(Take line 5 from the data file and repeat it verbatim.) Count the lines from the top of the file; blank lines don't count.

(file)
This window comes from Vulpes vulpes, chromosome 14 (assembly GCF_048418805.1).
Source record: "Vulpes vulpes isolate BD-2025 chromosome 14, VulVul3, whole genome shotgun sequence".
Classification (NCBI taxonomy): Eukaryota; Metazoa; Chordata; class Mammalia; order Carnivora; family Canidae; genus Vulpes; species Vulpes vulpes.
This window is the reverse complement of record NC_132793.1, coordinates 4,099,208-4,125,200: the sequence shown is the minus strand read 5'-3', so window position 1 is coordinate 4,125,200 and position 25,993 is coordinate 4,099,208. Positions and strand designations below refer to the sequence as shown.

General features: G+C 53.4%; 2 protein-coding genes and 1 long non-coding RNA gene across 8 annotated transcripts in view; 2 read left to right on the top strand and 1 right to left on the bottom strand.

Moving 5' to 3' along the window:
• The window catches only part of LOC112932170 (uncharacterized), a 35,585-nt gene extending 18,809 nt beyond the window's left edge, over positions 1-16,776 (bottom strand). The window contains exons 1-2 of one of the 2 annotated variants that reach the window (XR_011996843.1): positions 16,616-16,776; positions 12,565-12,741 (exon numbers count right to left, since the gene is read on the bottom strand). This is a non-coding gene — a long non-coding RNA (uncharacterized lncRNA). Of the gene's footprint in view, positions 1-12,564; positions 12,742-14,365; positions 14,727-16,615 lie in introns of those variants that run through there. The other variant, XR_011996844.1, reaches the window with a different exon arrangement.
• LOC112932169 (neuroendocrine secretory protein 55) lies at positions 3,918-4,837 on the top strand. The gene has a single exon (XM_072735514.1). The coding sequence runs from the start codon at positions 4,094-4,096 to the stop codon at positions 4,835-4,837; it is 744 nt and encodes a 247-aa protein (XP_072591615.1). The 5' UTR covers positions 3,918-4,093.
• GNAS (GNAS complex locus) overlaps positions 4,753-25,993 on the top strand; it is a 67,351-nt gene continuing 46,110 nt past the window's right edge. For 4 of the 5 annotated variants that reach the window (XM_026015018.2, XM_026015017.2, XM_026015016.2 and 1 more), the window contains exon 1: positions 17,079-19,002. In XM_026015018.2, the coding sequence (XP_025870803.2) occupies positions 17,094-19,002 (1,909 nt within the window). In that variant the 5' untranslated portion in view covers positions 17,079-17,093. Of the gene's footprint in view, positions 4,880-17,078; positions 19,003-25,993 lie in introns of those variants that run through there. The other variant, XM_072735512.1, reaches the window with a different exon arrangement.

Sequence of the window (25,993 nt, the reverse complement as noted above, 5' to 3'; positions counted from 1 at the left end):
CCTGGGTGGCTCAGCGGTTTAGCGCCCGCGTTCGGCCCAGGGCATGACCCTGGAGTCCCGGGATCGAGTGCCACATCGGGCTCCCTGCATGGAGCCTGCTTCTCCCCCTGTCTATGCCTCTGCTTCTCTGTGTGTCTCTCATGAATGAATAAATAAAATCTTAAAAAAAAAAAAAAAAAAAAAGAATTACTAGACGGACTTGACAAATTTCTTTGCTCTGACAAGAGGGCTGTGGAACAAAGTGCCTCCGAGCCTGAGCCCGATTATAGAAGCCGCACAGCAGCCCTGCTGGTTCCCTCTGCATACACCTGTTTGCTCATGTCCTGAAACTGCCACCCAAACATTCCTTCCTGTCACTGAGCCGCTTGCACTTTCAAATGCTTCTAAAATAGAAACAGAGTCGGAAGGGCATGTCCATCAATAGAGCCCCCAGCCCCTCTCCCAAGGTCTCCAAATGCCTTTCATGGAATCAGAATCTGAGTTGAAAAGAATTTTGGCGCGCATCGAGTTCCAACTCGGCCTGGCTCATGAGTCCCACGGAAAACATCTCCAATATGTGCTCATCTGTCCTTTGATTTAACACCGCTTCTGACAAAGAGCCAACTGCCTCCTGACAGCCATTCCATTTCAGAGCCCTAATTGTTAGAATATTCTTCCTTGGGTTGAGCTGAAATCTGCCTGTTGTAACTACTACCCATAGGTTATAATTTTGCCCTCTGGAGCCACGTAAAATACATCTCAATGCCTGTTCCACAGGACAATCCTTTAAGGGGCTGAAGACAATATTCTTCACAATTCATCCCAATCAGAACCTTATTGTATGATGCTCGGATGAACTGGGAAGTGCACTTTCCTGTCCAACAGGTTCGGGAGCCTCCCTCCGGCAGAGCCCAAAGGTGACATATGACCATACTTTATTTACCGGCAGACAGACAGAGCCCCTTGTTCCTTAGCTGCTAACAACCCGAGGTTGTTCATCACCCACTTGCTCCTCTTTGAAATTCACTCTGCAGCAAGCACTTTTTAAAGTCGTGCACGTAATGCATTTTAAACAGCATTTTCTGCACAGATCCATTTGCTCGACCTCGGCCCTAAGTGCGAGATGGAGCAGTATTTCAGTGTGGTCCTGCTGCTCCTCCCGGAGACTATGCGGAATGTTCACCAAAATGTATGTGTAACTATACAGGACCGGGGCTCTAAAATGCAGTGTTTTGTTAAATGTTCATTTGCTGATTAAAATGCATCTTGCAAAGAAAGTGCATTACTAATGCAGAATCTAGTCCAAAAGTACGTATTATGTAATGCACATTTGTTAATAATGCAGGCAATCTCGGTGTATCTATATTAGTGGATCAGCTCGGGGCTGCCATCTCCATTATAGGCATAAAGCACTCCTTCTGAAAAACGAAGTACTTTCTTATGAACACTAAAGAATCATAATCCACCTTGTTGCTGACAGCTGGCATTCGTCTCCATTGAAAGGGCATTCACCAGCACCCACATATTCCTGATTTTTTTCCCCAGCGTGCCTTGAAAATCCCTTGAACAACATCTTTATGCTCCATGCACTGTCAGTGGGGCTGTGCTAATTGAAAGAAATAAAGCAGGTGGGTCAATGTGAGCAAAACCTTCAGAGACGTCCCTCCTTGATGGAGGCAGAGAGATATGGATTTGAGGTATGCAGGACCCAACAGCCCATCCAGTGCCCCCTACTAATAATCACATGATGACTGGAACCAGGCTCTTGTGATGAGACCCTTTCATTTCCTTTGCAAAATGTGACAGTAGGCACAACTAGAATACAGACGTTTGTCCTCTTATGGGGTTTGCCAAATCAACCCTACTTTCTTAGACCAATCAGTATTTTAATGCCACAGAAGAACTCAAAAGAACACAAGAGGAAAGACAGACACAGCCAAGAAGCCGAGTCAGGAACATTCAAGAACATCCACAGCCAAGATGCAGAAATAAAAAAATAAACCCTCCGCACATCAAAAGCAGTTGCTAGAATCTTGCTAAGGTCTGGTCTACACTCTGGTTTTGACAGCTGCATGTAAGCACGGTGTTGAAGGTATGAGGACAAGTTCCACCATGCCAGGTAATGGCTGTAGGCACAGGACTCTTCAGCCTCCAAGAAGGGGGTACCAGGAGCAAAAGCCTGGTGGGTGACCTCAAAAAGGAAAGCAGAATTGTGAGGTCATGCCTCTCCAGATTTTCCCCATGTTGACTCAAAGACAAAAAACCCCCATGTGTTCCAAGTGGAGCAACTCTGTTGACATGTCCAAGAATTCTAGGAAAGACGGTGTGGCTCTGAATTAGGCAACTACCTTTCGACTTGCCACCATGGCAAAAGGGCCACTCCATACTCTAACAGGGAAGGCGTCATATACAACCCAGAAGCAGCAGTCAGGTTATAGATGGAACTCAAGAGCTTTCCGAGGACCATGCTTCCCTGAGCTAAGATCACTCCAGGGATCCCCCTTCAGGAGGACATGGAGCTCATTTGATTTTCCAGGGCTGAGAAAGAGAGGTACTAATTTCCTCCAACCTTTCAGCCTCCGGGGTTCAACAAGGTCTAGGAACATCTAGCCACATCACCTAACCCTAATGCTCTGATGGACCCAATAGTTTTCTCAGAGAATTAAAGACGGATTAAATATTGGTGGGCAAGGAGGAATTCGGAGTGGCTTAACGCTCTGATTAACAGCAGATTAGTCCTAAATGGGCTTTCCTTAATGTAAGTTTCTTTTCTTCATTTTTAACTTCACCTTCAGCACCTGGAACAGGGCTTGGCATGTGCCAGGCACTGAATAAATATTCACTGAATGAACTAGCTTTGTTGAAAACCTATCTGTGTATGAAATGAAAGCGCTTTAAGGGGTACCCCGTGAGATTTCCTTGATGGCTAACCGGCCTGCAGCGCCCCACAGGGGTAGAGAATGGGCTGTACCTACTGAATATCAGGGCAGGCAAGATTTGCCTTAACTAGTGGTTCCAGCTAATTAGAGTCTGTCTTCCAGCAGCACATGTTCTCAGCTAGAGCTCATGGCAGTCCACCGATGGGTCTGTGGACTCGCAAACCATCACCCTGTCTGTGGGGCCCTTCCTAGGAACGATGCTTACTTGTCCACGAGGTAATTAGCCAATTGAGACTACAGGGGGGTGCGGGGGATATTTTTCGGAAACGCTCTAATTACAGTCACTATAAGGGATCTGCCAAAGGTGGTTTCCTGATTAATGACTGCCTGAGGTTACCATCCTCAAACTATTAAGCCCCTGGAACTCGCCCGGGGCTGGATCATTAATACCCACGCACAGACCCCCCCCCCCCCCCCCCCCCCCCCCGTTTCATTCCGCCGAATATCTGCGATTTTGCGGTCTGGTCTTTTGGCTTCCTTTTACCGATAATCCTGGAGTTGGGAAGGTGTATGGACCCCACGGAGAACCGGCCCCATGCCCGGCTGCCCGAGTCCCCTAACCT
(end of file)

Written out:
General features: G+C 53.4%; 2 protein-coding genes and 1 long non-coding RNA gene across 8 annotated transcripts in view; 2 read left to right on the top strand and 1 right to left on the bottom strand.